Gerhild Scholz Williams is the Barbara Schaps Thomas and David M. Thomas Professor in the Humanties in Arts and Sciences, Vice Provost, and Associate Vice Chancellor for Academic Affairs. Ph.D in Comparative Literature at the University of Washington.
Her most recent publication is Mothering Baby: On Being a Woman in Early Modern Germany: Johannes Praetorius's "Apocalypsis Mysteriorum Cybeles, Das ist Eine Schnakische Wochen-Comedie (1662)". Tempe: Arizona Center for Medieval and Renaissance Studies, 2010. Other publications include Ways of Knowing in Early Modern Germany: Johannes Praetorius as a Witness to his Time. Aldershot: Ashgate, 2006; On the Inconstancy of Witches: Pierre de Lancre's Tableau de l'inconstance des mauvais anges et Demons (1612). Harriet Stone and Gerhild Williams, trans. Tempe: Arizona Center for Texts and Studies, 2006; (with Alexander Schwarz, Lausanne) Existentielle Vergeblichkeit: Verträge in Melusine, Faust und Eulenspiegel. Berlin: Schmidt Verlag, 2003; Defining Dominion: The Discourses of Magic and Witchcraft in Early Modern France and Germany. Ann Arbor: Michigan UP, l995; and Trans. Christiane Bohnert; Hexen und Herrschaft: Die Diskurse der Magie und Hexerei im frühneuzeitlichen Frankreich und Deutschland. München: Fink, 1998. She has co-edited a number of volumes; the most recent is Paracelsian Moments: Science, Medicine, & Astrology in Early Modern Europe (Sixteenth Century Texts and Studies 64. Kirksville: Truman State University Press, 2002). She has published many articles in books and journals on early modern German and French literature and culture.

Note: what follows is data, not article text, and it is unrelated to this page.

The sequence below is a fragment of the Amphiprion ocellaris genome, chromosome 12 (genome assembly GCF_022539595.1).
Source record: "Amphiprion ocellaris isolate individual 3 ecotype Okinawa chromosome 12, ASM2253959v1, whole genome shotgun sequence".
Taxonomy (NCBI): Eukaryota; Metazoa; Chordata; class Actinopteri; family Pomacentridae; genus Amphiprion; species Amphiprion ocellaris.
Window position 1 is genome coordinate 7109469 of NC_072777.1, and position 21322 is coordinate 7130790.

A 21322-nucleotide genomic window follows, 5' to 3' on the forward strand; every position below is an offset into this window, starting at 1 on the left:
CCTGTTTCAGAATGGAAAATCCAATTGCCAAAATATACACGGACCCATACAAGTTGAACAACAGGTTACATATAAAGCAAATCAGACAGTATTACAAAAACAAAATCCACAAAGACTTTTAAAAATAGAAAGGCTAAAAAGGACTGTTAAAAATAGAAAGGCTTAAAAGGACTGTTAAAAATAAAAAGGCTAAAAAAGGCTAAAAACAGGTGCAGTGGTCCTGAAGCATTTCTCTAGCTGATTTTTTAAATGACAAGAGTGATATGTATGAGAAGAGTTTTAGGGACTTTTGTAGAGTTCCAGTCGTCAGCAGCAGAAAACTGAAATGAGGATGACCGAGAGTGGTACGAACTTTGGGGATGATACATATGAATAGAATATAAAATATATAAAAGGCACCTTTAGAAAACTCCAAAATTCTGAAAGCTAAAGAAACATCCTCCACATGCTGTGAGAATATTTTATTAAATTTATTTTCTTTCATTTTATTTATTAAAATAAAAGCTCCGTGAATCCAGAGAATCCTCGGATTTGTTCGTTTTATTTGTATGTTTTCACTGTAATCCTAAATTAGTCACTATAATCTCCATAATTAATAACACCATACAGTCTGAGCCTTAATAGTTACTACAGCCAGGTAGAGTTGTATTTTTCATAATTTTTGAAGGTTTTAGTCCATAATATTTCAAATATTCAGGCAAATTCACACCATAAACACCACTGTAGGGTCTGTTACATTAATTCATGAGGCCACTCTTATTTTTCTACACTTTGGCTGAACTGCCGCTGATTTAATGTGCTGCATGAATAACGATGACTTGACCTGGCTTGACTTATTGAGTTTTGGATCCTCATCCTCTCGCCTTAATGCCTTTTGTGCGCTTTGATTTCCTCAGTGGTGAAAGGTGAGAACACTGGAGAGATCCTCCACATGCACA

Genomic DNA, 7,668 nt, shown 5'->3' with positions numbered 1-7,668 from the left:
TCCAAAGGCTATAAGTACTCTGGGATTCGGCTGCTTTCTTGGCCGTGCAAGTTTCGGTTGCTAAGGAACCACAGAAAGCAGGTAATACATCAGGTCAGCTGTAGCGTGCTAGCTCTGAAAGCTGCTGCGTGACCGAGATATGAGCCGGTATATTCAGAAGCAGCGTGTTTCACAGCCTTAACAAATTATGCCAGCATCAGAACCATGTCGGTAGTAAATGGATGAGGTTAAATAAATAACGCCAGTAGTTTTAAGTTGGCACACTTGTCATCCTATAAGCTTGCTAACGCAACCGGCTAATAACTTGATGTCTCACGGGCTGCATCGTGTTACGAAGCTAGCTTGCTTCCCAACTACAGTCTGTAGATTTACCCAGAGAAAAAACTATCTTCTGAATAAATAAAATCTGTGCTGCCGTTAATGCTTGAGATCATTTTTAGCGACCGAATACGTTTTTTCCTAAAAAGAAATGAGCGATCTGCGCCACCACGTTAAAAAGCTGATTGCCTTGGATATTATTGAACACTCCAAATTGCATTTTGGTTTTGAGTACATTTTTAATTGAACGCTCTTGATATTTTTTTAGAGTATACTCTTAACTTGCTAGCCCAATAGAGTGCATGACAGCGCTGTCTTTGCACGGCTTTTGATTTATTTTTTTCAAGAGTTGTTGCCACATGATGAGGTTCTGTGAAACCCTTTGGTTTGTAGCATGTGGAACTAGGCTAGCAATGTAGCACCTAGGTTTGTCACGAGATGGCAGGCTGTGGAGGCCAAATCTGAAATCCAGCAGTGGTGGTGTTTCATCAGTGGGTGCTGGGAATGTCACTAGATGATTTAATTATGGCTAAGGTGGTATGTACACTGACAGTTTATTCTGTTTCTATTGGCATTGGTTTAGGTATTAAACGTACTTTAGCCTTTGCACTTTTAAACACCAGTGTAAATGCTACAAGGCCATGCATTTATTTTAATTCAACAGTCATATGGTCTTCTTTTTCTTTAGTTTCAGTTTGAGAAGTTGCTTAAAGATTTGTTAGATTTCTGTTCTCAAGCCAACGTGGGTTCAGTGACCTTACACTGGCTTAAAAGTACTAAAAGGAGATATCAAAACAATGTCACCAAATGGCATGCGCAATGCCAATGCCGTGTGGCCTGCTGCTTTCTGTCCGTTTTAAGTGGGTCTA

Williams’s research interests include early modern French and German literature; Theory & Practice; Translation; early modern science and print media. Her research has been supported by grants from the Herzog-August-Bibliothek, Wolfenbüttel, Germany, and a Fulbright Senior Scholars Grant, among others.
Early Modern German and French Literature, Magic/Daemonlogies/Witch Theory, Media and Culture, Reformation Movements, Translation Theory and Practice, Travel Narratives, Volksbuch/Novel
Current Courses - Spring 2013
L21 Ger 521 - From Volksbuch to Novel
Gerhild Scholz Williams, William Layher. Consuming News: Newspapers and Print Culture in Early Modern Europe, 1450-1700. Amsterdam: Rodopi, 2009 (=DAPHNIS 37, 1-2)
Ways of Knowing in Early Modern Germany: Johannes Praetorius as a Witness to His Time. Literary and Scientific Cultures of Early Modernity. Aldershot: Ashgate, 2006.